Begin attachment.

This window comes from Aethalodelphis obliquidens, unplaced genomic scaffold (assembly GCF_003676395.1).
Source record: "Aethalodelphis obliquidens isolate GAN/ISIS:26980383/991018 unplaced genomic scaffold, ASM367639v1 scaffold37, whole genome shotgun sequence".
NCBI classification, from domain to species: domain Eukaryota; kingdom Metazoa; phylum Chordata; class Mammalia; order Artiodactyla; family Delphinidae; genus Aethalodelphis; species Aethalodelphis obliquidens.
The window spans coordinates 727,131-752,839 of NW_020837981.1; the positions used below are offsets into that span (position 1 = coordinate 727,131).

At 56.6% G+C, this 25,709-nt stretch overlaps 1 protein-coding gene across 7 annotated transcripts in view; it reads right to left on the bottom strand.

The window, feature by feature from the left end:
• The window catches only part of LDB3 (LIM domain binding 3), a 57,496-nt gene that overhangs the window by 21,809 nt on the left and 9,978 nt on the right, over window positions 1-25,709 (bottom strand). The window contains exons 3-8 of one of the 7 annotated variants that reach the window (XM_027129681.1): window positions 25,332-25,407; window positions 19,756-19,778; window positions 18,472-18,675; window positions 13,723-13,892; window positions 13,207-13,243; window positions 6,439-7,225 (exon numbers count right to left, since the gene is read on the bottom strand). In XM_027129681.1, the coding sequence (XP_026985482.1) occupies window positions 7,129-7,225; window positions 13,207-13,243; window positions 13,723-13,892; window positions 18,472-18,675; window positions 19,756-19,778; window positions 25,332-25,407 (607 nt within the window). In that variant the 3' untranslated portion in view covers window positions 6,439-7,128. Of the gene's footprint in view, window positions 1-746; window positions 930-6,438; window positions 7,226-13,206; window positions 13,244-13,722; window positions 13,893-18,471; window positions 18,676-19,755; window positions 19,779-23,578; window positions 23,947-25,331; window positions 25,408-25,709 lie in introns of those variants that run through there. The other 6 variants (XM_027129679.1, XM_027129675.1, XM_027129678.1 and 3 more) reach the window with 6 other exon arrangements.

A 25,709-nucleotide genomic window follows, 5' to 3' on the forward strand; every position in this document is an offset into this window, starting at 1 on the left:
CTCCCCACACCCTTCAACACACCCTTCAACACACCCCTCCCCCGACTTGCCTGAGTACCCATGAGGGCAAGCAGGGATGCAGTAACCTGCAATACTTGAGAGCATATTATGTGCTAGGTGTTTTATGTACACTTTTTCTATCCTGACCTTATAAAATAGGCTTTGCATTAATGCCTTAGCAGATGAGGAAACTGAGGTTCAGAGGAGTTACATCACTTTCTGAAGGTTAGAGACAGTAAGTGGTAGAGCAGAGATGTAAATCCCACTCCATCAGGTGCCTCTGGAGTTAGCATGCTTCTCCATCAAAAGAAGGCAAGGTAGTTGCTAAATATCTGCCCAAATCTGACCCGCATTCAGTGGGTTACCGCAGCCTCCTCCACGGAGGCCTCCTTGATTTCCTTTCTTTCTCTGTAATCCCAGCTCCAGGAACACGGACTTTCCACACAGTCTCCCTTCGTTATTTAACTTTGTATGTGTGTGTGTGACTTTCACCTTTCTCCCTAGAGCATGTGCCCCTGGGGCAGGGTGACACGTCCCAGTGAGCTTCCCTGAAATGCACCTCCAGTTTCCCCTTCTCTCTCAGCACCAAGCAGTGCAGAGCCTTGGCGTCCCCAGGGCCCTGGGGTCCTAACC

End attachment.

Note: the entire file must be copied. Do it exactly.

This window comes from Aethalodelphis obliquidens, unplaced genomic scaffold (assembly GCF_003676395.1).
Source record: "Aethalodelphis obliquidens isolate GAN/ISIS:26980383/991018 unplaced genomic scaffold, ASM367639v1 scaffold37, whole genome shotgun sequence".
NCBI classification, from domain to species: domain Eukaryota; kingdom Metazoa; phylum Chordata; class Mammalia; order Artiodactyla; family Delphinidae; genus Aethalodelphis; species Aethalodelphis obliquidens.
The window spans coordinates 727,131-752,839 of NW_020837981.1; the positions used below are offsets into that span (position 1 = coordinate 727,131).

At 56.6% G+C, this 25,709-nt stretch overlaps 1 protein-coding gene across 7 annotated transcripts in view; it reads right to left on the bottom strand.

The window, feature by feature from the left end:
• The window catches only part of LDB3 (LIM domain binding 3), a 57,496-nt gene that overhangs the window by 21,809 nt on the left and 9,978 nt on the right, over window positions 1-25,709 (bottom strand). The window contains exons 3-8 of one of the 7 annotated variants that reach the window (XM_027129681.1): window positions 25,332-25,407; window positions 19,756-19,778; window positions 18,472-18,675; window positions 13,723-13,892; window positions 13,207-13,243; window positions 6,439-7,225 (exon numbers count right to left, since the gene is read on the bottom strand). In XM_027129681.1, the coding sequence (XP_026985482.1) occupies window positions 7,129-7,225; window positions 13,207-13,243; window positions 13,723-13,892; window positions 18,472-18,675; window positions 19,756-19,778; window positions 25,332-25,407 (607 nt within the window). In that variant the 3' untranslated portion in view covers window positions 6,439-7,128. Of the gene's footprint in view, window positions 1-746; window positions 930-6,438; window positions 7,226-13,206; window positions 13,244-13,722; window positions 13,893-18,471; window positions 18,676-19,755; window positions 19,779-23,578; window positions 23,947-25,331; window positions 25,408-25,709 lie in introns of those variants that run through there. The other 6 variants (XM_027129679.1, XM_027129675.1, XM_027129678.1 and 3 more) reach the window with 6 other exon arrangements.

A 25,709-nucleotide genomic window follows, 5' to 3' on the forward strand; every position in this document is an offset into this window, starting at 1 on the left:
CTCCCCACACCCTTCAACACACCCTTCAACACACCCCTCCCCCGACTTGCCTGAGTACCCATGAGGGCAAGCAGGGATGCAGTAACCTGCAATACTTGAGAGCATATTATGTGCTAGGTGTTTTATGTACACTTTTTCTATCCTGACCTTATAAAATAGGCTTTGCATTAATGCCTTAGCAGATGAGGAAACTGAGGTTCAGAGGAGTTACATCACTTTCTGAAGGTTAGAGACAGTAAGTGGTAGAGCAGAGATGTAAATCCCACTCCATCAGGTGCCTCTGGAGTTAGCATGCTTCTCCATCAAAAGAAGGCAAGGTAGTTGCTAAATATCTGCCCAAATCTGACCCGCATTCAGTGGGTTACCGCAGCCTCCTCCACGGAGGCCTCCTTGATTTCCTTTCTTTCTCTGTAATCCCAGCTCCAGGAACACGGACTTTCCACACAGTCTCCCTTCGTTATTTAACTTTGTATGTGTGTGTGTGACTTTCACCTTTCTCCCTAGAGCATGTGCCCCTGGGGCAGGGTGACACGTCCCAGTGAGCTTCCCTGAAATGCACCTCCAGTTTCCCCTTCTCTCTCAGCACCAAGCAGTGCAGAGCCTTGGCGTCCCCAGGGCCCTGGGGTCCTAACC